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Manfred Lindau
Manfred Lindau
Case Western Reserve University
Sept. 26, 2011 4 p.m.
School of Medicine E501
Hosted by: Corey Smith, PhD

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"How SNAREs open the fusion pore"

The mechanisms of exocytosis currently represent one of the most exciting topics in cell biology. The process of regulated exocytosis is responsible for release of neurotransmitters and neuropeptides by nerve terminals and endocrine cells, release of enzymes or cytotoxic proteins by granulocytes, release of histamine and other mediators by mast cells, as well as several other secretory processes. During exocytosis the membrane of secretory vesicles fuses with the plasma membrane of the cell, allowing the secretory vesicles to release their contents through the fusion pore. We combine of functional biophysical measurements with molecular biology techniques to elucidate the mechanism of membrane fusion.
Before fusion, vesicles are first tethered at the target membrane. We performed the first measurements of tethering forces applying optical tweezers to manipulate natural secretory granules.
Fusion of vesicles with the plasma membrane increases the plasma membrane area leading to proportional changes of membrane capacitance. In whole-cell patch clamp experiments using chromaffin cells expressing genetically modified proteins capacitance measurements are performed to investigate the dynamics of exocytosis stimulated by photorelease of caged calcium.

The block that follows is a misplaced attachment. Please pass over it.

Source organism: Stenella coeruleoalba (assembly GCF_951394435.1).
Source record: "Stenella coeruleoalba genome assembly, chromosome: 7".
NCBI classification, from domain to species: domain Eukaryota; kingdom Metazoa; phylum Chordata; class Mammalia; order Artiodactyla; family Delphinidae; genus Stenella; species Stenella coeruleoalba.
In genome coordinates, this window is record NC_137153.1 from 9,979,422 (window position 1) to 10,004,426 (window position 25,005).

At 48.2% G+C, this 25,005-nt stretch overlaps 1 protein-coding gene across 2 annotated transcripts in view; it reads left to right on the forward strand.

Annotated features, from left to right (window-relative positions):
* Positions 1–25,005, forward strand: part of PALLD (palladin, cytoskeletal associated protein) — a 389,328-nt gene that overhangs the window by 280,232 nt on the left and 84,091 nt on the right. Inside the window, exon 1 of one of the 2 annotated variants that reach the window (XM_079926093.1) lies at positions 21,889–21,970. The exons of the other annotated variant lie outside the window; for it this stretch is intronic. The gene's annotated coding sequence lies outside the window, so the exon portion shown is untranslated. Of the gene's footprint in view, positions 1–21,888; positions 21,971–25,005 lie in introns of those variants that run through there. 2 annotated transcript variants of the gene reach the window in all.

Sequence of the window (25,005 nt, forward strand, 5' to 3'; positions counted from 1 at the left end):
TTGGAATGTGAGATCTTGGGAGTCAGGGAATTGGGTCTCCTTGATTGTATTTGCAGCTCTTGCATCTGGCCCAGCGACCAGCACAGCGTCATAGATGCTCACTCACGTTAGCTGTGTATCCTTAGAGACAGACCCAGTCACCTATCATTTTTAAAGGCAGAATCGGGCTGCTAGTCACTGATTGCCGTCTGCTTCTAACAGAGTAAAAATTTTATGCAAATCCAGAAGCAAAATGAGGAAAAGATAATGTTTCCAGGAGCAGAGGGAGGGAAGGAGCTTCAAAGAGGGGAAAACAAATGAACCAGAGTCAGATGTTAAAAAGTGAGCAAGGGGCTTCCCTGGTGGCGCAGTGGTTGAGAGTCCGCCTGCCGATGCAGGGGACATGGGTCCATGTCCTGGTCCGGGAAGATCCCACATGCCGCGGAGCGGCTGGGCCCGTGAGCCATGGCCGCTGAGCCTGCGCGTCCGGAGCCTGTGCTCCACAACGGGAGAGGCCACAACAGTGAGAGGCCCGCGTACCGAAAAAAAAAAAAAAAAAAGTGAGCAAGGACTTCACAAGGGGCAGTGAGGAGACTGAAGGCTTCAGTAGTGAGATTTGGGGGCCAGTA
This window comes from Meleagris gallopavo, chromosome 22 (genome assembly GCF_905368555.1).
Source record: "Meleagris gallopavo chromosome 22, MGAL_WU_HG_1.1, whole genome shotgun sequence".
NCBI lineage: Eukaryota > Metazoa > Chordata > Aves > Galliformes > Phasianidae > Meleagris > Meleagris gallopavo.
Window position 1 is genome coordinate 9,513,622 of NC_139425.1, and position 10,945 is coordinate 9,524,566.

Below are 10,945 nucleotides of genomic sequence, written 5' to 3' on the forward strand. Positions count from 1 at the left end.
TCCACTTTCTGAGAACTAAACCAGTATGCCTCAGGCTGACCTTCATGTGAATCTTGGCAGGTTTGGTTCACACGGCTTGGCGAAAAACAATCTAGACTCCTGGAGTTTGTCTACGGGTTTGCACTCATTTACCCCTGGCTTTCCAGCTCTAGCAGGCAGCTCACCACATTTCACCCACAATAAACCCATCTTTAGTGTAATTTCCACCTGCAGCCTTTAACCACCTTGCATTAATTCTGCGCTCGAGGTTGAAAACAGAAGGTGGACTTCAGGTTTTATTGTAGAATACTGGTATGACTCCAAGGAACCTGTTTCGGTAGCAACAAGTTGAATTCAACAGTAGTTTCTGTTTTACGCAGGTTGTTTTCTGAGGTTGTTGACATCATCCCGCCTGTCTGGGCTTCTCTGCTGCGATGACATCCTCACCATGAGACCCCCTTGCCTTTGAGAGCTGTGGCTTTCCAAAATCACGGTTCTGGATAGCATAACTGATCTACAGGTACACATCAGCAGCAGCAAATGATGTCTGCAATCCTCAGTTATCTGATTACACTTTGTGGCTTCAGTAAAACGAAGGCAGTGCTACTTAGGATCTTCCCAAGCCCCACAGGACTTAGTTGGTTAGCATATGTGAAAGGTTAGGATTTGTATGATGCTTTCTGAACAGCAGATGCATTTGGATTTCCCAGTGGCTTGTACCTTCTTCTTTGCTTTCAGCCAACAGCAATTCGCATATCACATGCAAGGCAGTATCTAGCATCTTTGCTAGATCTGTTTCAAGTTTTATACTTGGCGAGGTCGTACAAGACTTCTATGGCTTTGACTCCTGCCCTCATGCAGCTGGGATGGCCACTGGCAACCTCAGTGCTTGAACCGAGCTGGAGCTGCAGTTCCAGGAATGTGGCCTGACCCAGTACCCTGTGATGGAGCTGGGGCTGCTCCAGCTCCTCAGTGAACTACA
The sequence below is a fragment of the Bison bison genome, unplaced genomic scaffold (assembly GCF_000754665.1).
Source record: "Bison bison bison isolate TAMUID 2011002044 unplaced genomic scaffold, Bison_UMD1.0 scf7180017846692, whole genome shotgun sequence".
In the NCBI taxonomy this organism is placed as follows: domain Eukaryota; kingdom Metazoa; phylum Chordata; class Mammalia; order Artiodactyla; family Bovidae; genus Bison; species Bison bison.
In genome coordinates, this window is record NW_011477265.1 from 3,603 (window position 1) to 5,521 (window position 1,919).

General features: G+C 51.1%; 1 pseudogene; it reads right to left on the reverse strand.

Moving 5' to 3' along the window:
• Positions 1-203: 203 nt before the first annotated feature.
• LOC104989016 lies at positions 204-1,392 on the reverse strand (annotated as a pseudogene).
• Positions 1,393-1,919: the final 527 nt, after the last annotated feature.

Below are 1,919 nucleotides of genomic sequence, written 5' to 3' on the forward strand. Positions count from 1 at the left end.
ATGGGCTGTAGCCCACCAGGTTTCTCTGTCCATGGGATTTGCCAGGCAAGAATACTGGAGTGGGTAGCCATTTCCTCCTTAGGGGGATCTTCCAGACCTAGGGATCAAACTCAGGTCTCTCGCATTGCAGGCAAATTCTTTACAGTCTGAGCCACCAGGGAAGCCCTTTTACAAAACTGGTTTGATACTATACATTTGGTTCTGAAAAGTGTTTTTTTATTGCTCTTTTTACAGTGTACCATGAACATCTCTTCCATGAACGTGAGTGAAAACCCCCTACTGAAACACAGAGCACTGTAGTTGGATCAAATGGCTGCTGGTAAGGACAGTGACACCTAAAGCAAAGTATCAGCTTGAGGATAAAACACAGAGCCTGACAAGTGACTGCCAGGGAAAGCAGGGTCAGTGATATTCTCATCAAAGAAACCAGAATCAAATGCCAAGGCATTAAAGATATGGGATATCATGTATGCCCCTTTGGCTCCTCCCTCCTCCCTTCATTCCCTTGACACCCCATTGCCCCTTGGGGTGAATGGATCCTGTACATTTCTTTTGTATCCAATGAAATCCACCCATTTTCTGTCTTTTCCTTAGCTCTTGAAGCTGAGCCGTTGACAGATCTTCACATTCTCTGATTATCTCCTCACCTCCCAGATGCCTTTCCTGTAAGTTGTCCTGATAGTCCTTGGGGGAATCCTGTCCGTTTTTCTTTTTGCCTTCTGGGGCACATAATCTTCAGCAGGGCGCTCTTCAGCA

The highest resolution to investigate single vesicle fusion events is obtained in measurements of membrane capacitance using capacitance measurements on small membrane patches of living cells. In addition, release of oxidizable substances from single vesicles can be studied by amperometry using a carbon fiber electrode. With these methods we can record the opening of single fusion pores having molecular dimensions and the dynamics of transmitter release during pore opening.
For high throughput we develop microchip devices that will record single vesicle fusion events from hundreds of cells simultaneously.
To relate membrane fusion to molecular events we develop transparent electrochemical detector devices for simultanaous electrochemical detection of fusion and fluorescence imaging of molecular events.